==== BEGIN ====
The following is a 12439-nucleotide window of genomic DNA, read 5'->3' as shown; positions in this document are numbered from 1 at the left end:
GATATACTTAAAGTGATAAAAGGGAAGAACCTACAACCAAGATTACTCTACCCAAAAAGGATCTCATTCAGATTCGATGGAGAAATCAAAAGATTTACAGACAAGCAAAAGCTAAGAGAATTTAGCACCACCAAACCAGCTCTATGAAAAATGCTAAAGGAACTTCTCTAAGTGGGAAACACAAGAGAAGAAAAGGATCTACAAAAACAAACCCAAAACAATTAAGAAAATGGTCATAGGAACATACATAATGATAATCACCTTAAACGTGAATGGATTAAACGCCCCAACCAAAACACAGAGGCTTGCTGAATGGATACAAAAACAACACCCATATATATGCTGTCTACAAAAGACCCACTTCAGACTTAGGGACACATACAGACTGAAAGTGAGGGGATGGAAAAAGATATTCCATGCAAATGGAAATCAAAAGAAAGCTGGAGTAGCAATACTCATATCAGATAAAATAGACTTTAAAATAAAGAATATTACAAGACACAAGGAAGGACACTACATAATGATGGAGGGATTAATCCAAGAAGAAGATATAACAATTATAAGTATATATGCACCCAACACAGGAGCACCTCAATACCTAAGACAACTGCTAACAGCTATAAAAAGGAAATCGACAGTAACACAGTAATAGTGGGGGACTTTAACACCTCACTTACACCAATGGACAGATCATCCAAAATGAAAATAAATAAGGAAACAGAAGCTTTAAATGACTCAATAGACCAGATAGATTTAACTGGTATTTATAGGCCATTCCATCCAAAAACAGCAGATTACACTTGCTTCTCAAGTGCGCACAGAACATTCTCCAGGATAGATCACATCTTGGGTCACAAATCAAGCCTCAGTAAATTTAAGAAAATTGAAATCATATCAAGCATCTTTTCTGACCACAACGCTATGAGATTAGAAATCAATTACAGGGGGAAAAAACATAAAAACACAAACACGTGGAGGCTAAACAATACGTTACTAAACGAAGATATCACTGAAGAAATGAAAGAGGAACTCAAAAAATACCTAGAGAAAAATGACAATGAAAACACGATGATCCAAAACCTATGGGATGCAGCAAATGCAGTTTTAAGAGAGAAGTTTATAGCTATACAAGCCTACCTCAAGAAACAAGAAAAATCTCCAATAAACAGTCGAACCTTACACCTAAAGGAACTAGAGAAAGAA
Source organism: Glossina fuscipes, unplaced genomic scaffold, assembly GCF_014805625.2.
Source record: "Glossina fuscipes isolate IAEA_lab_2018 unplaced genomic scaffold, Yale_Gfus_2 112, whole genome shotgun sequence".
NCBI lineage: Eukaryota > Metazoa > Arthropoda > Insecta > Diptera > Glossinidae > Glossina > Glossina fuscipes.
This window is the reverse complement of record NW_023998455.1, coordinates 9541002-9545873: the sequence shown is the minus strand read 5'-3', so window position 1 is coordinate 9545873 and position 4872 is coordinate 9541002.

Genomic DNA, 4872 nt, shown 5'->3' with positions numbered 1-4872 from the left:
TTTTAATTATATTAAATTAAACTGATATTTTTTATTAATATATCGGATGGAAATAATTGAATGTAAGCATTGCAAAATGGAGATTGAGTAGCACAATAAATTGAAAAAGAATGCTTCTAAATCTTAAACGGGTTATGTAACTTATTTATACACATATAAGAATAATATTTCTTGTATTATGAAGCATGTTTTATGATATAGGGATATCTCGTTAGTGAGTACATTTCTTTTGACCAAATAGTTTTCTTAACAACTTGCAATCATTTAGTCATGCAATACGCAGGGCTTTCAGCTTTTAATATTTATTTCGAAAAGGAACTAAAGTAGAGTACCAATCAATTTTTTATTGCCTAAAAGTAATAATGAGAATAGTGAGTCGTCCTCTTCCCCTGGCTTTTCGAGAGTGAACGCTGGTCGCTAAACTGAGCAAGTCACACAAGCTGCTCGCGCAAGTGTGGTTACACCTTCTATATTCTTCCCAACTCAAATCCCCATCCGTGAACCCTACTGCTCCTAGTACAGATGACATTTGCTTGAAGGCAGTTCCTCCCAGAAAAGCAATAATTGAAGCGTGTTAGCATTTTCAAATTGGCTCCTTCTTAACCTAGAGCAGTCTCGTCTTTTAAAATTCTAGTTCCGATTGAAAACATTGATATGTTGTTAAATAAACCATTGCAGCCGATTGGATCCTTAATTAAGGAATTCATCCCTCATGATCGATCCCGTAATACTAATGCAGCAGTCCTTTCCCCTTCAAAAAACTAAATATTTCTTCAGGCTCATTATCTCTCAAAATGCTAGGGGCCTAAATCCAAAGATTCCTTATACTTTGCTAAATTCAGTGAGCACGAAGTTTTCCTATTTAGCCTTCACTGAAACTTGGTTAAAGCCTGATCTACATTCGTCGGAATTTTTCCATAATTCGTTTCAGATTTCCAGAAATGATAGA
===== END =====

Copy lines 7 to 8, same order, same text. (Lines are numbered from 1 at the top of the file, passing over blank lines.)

Genomic DNA, 4872 nt, shown 5'->3' with positions numbered 1-4872 from the left:
TTTTAATTATATTAAATTAAACTGATATTTTTTATTAATATATCGGATGGAAATAATTGAATGTAAGCATTGCAAAATGGAGATTGAGTAGCACAATAAATTGAAAAAGAATGCTTCTAAATCTTAAACGGGTTATGTAACTTATTTATACACATATAAGAATAATATTTCTTGTATTATGAAGCATGTTTTATGATATAGGGATATCTCGTTAGTGAGTACATTTCTTTTGACCAAATAGTTTTCTTAACAACTTGCAATCATTTAGTCATGCAATACGCAGGGCTTTCAGCTTTTAATATTTATTTCGAAAAGGAACTAAAGTAGAGTACCAATCAATTTTTTATTGCCTAAAAGTAATAATGAGAATAGTGAGTCGTCCTCTTCCCCTGGCTTTTCGAGAGTGAACGCTGGTCGCTAAACTGAGCAAGTCACACAAGCTGCTCGCGCAAGTGTGGTTACACCTTCTATATTCTTCCCAACTCAAATCCCCATCCGTGAACCCTACTGCTCCTAGTACAGATGACATTTGCTTGAAGGCAGTTCCTCCCAGAAAAGCAATAATTGAAGCGTGTTAGCATTTTCAAATTGGCTCCTTCTTAACCTAGAGCAGTCTCGTCTTTTAAAATTCTAGTTCCGATTGAAAACATTGATATGTTGTTAAATAAACCATTGCAGCCGATTGGATCCTTAATTAAGGAATTCATCCCTCATGATCGATCCCGTAATACTAATGCAGCAGTCCTTTCCCCTTCAAAAAACTAAATATTTCTTCAGGCTCATTATCTCTCAAAATGCTAGGGGCCTAAATCCAAAGATTCCTTATACTTTGCTAAATTCAGTGAGCACGAAGTTTTCCTATTTAGCCTTCACTGAAACTTGGTTAAAGCCTGATCTACATTCGTCGGAATTTTTCCATAATTCGTTTCAGATTTCCAGAAATGATAGA